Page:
In October, as the autumn wave of Extinction Rebellion (XR) activists blocked roads and occupied public space to try to force the government to act on the climate emergency, rightwing commentators bemoaned the intolerable inconvenience to the public, while Boris Johnson demanded the police “use the full force of the law” against the “crusties”.
The police response was already well in motion: even the weekend before the first “hemp-smelling bivouac” had been erected, police had raided a building where XR were storing supplies, confiscated equipment and arrested 10 people on suspicion of conspiracy to cause public nuisance. This alarming, if not unexpected, pre-emptive action was to set the tone for the rest of the demonstrations.
Following the first round of XR protests in April, the Met was accused of treating the demonstrations with “indulgence” by one pundit. To show that there would be no repeat, Metropolitan police commissioner Cressida Dick took the unusual step of writing an op-ed in the Evening Standard to assure Londoners that the response had been “extremely robust”.
That’s one way of putting it. A recent report from the Network of Police Monitoring (Netpol) lays bare just how “robust” the police response was.
Following a callout by XR’s legal team, Netpol documented 521 abuses of power. It is difficult to make direct comparisons, as abuses are rarely measured in a systematic way, but Sam Walton, a co-author of the report who has been monitoring the police for over a decade, says he has never seen abuse on this scale.
Rather than striking a balance between the rights of Londoners going about their days and facilitating the right to protest, the police simply tried to prevent the rebellion from taking place – in the process throwing established good practice for public order policing out the window.
Among the troubling findings are that the police misused stop-and-search powers, arrested people unnecessarily and with needless force, confiscated belongings and used intimidation.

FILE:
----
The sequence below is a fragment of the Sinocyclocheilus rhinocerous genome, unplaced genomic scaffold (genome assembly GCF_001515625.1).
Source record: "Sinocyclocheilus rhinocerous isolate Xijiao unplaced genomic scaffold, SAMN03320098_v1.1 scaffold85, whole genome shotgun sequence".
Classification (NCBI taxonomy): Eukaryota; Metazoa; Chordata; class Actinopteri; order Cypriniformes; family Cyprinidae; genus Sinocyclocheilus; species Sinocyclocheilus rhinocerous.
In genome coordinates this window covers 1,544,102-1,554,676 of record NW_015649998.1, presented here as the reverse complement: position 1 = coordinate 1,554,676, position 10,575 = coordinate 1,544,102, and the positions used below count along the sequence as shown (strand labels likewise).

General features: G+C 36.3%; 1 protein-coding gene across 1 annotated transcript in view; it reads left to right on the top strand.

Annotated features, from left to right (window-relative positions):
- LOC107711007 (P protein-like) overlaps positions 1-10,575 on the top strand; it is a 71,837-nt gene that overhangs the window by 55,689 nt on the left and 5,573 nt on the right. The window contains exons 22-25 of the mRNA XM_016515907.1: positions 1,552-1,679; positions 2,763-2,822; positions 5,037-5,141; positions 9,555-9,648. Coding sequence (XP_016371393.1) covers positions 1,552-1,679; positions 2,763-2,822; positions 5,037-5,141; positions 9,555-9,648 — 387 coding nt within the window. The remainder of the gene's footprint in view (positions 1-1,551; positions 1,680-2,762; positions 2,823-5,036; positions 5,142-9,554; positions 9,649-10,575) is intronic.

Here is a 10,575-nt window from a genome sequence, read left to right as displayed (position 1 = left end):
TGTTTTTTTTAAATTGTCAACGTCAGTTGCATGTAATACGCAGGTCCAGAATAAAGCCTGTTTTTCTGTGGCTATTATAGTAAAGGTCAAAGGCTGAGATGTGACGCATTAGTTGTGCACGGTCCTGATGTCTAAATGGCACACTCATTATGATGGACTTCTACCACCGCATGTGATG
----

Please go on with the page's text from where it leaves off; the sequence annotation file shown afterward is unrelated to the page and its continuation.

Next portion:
All of this followed one giant abuse of power that justified the rest: the imposition of a sweeping section 14 banning order demanding that “any assembly linked to the Extinction Rebellion ‘autumn uprising’ must now cease their protest(s) within London”. This order – subsequently ruled as unlawful – seemed to give officers a carte blanche to crack down on protesters.
One such “assembly” consisted of just two people – a disabled protester and their carer who was assisting with the flow of an oxygen tank and accessing medication from the wheelchair. Protesting outside New Scotland Yard against the police’s confiscation of accessibility equipment such as wheelchair ramps during the protests, they were both arrested because their presence as a pair meant they constituted an “illegal assembly”.
Netpol found that disabled protesters were systematically discriminated against. One disabled arrestee tells of how they had their walking stick confiscated because the officer believed it was a “potential weapon”. Such abuse was to prompt the Met’s own disability advisers to make their first formal complaint in 20 years.
While this ought to be a scandal, it is not an aberration.
The Met’s operation falls into a pattern established by other forces at fracking protests across the country. From Sussex to Lancashire, protesters – many of them first-timers – have had to fight for their communities while treading on eggshells, as the police have imposed policies of zero-tolerance for even minor disruptions. In Lancashire, protesters were arrested for small infringements such as stepping off the pavement and on to the road. Near Fylde, a man was threatened with arrest for honking his horn. Even more sinister is the case of Lancashire police admitting passing footage of disabled protesters to the DWP – seemingly so that their eligibility for benefits could be scrutinised.
Speaking at the launch of the report, barrister Jude Bunting QC, of Doughty Street Chambers, who has represented environmental protesters, said that fracking protests became a “petri dish for how the law and protest interacts”, with creative protest leading to the police finding new methods to combat it.
Creativity might be an asset for protesters, but a police force finding innovative new ways to justify abuses should be a concern. As demands to get to grips with climate chaos grow – and as an emboldened rightwing government predictably fails to take the challenge of decarbonising the economy seriously – there will rightly be more protests, many of them attempting to disrupt polluters. The police response so far makes one thing clear: fighting for the right to protest is a vital part of the collective fight for survival.
• Simon Childs is home affairs editor at Vice